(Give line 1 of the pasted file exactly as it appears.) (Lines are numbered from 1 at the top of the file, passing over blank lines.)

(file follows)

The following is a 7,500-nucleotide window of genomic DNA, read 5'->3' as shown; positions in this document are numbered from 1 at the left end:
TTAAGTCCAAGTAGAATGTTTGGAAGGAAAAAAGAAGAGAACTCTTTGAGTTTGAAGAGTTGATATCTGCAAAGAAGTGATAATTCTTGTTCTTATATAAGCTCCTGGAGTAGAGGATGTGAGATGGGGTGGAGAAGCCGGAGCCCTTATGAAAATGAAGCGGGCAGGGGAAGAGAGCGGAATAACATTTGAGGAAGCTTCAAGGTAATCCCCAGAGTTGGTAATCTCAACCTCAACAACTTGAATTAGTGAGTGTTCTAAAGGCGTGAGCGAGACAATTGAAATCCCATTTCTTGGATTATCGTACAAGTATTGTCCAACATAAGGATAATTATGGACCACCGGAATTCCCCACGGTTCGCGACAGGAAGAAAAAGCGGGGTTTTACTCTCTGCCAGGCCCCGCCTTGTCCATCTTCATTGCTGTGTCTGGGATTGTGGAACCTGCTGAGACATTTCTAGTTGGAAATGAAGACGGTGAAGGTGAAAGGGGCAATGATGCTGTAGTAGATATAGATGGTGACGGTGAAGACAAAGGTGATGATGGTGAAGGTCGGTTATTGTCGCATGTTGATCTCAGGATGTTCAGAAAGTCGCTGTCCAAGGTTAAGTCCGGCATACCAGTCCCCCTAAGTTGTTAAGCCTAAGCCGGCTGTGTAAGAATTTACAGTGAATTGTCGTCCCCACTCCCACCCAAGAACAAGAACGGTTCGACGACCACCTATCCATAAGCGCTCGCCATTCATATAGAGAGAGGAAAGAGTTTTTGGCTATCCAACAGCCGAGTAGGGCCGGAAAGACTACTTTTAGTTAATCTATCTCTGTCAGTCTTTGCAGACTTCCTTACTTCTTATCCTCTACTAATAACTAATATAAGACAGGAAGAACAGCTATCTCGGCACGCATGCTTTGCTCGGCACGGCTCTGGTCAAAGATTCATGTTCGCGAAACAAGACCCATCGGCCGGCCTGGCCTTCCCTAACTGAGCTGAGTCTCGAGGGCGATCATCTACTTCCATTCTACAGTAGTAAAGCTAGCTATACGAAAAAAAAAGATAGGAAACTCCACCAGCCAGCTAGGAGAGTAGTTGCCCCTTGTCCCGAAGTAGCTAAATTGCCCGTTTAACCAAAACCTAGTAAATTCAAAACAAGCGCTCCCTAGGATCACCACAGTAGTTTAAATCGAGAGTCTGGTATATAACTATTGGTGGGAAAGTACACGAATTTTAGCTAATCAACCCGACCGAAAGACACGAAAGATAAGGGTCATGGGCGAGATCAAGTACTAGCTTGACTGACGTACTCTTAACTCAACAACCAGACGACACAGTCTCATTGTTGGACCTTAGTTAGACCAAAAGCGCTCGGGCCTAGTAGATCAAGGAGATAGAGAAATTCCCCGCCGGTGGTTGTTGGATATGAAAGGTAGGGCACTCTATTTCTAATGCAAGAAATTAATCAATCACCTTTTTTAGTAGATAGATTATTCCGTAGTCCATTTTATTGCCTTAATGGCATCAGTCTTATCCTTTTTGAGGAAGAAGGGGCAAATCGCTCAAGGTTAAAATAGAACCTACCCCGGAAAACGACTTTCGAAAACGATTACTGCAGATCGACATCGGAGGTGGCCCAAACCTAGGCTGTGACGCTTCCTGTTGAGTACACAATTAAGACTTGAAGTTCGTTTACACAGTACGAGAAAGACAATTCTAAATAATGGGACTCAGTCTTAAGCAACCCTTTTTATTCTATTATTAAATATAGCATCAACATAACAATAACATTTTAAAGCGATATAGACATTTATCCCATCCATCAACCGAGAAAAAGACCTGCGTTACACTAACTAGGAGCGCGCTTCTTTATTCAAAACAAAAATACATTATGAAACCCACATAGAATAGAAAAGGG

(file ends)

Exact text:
The following is a 7,500-nucleotide window of genomic DNA, read 5'->3' as shown; positions in this document are numbered from 1 at the left end: